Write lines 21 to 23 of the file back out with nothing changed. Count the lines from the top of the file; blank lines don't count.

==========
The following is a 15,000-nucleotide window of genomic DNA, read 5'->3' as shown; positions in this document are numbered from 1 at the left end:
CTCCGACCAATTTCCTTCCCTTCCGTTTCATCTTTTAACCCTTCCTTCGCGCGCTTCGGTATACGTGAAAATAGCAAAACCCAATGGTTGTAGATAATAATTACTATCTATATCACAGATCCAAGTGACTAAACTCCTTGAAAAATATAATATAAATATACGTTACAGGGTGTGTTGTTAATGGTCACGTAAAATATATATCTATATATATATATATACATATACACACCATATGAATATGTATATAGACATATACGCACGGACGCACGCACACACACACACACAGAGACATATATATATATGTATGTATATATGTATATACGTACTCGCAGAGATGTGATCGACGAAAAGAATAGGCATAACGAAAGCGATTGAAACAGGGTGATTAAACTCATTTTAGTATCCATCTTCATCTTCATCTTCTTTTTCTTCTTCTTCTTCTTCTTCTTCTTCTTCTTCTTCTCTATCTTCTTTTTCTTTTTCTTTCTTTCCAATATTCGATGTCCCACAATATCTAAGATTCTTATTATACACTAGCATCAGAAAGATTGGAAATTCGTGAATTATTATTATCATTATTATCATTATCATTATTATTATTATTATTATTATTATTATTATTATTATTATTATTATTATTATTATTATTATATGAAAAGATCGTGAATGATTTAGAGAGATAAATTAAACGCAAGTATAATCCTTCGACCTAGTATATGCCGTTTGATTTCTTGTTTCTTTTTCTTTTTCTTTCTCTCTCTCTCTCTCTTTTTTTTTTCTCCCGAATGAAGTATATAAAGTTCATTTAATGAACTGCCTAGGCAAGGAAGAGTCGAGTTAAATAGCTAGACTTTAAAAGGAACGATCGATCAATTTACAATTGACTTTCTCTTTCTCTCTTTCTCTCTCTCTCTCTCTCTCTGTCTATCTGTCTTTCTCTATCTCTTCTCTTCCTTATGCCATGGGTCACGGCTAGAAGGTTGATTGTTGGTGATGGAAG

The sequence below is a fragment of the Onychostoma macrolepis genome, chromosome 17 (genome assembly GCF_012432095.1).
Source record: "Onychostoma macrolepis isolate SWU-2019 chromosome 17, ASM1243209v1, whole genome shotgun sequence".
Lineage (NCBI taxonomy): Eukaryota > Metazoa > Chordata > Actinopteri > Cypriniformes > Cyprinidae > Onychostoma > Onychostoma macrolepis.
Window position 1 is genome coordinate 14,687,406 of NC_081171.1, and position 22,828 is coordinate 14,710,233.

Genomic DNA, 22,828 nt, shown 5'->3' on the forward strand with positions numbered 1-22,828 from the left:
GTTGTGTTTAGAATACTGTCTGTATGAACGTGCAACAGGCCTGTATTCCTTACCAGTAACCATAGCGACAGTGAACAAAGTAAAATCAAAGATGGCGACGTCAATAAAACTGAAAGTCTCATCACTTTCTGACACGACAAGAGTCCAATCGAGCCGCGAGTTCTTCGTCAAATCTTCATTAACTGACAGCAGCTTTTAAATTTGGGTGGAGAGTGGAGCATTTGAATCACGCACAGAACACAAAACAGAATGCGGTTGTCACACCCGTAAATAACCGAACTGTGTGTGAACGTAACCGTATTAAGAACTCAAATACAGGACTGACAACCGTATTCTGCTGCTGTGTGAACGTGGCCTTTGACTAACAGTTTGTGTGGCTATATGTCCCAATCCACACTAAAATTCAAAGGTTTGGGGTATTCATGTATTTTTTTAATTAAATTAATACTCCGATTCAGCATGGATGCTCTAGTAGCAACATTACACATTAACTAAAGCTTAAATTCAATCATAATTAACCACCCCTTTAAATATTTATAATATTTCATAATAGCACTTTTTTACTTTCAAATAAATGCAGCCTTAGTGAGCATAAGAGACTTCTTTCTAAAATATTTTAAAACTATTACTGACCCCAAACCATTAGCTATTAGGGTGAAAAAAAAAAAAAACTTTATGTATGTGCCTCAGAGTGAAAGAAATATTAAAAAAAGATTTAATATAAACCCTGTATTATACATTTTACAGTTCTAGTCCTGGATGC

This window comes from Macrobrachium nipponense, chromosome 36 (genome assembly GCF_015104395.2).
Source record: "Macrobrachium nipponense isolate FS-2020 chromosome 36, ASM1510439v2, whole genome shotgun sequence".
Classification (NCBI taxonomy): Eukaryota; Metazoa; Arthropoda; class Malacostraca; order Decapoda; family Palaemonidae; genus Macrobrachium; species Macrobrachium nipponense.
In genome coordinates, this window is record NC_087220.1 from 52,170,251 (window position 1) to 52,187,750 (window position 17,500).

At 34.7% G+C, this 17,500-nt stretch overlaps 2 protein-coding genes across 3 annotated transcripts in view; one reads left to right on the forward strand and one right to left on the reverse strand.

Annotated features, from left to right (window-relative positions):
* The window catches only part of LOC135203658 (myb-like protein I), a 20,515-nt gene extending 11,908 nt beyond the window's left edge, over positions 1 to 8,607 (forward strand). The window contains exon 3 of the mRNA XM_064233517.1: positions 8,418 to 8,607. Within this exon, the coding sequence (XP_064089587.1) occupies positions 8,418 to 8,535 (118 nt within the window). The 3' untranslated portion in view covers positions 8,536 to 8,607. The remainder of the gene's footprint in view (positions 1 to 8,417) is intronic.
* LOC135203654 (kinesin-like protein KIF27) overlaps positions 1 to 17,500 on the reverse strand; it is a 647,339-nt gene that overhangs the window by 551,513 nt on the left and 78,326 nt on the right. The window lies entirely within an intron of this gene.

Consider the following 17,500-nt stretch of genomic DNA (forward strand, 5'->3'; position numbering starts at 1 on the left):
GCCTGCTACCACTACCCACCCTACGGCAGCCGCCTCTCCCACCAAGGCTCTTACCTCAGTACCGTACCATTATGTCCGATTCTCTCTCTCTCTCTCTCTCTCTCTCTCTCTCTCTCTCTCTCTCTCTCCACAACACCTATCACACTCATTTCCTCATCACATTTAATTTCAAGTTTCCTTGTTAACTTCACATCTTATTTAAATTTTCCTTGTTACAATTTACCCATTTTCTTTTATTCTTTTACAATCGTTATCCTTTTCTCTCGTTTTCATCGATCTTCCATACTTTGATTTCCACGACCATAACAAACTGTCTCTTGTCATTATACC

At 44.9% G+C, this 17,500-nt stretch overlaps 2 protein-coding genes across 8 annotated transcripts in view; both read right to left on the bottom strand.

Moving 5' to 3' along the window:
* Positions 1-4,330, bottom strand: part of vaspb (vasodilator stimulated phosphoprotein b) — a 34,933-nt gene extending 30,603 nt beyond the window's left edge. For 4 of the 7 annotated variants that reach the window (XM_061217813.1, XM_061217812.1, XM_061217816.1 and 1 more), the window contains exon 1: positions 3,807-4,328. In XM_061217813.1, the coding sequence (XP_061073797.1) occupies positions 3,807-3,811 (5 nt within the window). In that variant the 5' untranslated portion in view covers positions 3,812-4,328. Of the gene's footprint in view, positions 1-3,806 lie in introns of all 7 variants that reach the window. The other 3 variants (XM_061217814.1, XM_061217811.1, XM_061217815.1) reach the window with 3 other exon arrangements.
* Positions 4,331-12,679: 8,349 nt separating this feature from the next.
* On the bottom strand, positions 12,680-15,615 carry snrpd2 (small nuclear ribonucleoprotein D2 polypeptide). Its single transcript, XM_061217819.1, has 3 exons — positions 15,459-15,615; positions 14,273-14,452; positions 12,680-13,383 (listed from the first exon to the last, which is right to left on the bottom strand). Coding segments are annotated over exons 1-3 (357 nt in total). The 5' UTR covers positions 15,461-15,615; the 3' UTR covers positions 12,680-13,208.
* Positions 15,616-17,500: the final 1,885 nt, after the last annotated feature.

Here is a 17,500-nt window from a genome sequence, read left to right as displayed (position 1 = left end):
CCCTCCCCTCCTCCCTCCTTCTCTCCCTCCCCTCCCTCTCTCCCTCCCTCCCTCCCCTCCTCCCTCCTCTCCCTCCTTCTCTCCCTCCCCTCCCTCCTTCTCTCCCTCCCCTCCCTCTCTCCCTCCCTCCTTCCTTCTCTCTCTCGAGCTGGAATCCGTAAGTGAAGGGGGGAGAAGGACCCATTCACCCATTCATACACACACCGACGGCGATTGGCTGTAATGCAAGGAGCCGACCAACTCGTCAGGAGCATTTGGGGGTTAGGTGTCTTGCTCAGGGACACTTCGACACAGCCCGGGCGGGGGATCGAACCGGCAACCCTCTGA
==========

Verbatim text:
* Positions 1-4,330, bottom strand: part of vaspb (vasodilator stimulated phosphoprotein b) — a 34,933-nt gene extending 30,603 nt beyond the window's left edge. For 4 of the 7 annotated variants that reach the window (XM_061217813.1, XM_061217812.1, XM_061217816.1 and 1 more), the window contains exon 1: positions 3,807-4,328. In XM_061217813.1, the coding sequence (XP_061073797.1) occupies positions 3,807-3,811 (5 nt within the window). In that variant the 5' untranslated portion in view covers positions 3,812-4,328. Of the gene's footprint in view, positions 1-3,806 lie in introns of all 7 variants that reach the window. The other 3 variants (XM_061217814.1, XM_061217811.1, XM_061217815.1) reach the window with 3 other exon arrangements.
* Positions 4,331-12,679: 8,349 nt separating this feature from the next.
* On the bottom strand, positions 12,680-15,615 carry snrpd2 (small nuclear ribonucleoprotein D2 polypeptide). Its single transcript, XM_061217819.1, has 3 exons — positions 15,459-15,615; positions 14,273-14,452; positions 12,680-13,383 (listed from the first exon to the last, which is right to left on the bottom strand). Coding segments are annotated over exons 1-3 (357 nt in total). The 5' UTR covers positions 15,461-15,615; the 3' UTR covers positions 12,680-13,208.